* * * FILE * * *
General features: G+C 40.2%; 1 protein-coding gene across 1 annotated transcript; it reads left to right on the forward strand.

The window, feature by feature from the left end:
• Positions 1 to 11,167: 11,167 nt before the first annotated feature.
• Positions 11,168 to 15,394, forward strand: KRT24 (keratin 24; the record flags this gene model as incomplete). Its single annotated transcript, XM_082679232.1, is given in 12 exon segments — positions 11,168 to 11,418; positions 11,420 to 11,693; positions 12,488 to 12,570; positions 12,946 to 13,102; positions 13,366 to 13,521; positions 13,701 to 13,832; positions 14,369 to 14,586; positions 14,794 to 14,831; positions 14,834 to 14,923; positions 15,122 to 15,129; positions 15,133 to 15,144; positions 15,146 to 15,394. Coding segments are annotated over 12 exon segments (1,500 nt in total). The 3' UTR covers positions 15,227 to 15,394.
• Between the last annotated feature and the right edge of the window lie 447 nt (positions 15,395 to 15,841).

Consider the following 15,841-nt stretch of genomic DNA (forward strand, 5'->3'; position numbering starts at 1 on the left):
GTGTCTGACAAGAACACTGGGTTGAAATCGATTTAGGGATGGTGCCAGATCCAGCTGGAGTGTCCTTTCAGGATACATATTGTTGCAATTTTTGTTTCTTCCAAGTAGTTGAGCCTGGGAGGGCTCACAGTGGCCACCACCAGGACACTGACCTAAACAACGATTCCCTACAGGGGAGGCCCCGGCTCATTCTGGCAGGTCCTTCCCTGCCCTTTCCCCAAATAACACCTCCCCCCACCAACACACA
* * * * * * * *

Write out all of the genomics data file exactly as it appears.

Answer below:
General features: G+C 40.2%; 1 protein-coding gene across 1 annotated transcript; it reads left to right on the forward strand.

The window, feature by feature from the left end:
• Positions 1 to 11,167: 11,167 nt before the first annotated feature.
• Positions 11,168 to 15,394, forward strand: KRT24 (keratin 24; the record flags this gene model as incomplete). Its single annotated transcript, XM_082679232.1, is given in 12 exon segments — positions 11,168 to 11,418; positions 11,420 to 11,693; positions 12,488 to 12,570; positions 12,946 to 13,102; positions 13,366 to 13,521; positions 13,701 to 13,832; positions 14,369 to 14,586; positions 14,794 to 14,831; positions 14,834 to 14,923; positions 15,122 to 15,129; positions 15,133 to 15,144; positions 15,146 to 15,394. Coding segments are annotated over 12 exon segments (1,500 nt in total). The 3' UTR covers positions 15,227 to 15,394.
• Between the last annotated feature and the right edge of the window lie 447 nt (positions 15,395 to 15,841).

Consider the following 15,841-nt stretch of genomic DNA (forward strand, 5'->3'; position numbering starts at 1 on the left):
GTGTCTGACAAGAACACTGGGTTGAAATCGATTTAGGGATGGTGCCAGATCCAGCTGGAGTGTCCTTTCAGGATACATATTGTTGCAATTTTTGTTTCTTCCAAGTAGTTGAGCCTGGGAGGGCTCACAGTGGCCACCACCAGGACACTGACCTAAACAACGATTCCCTACAGGGGAGGCCCCGGCTCATTCTGGCAGGTCCTTCCCTGCCCTTTCCCCAAATAACACCTCCCCCCACCAACACACA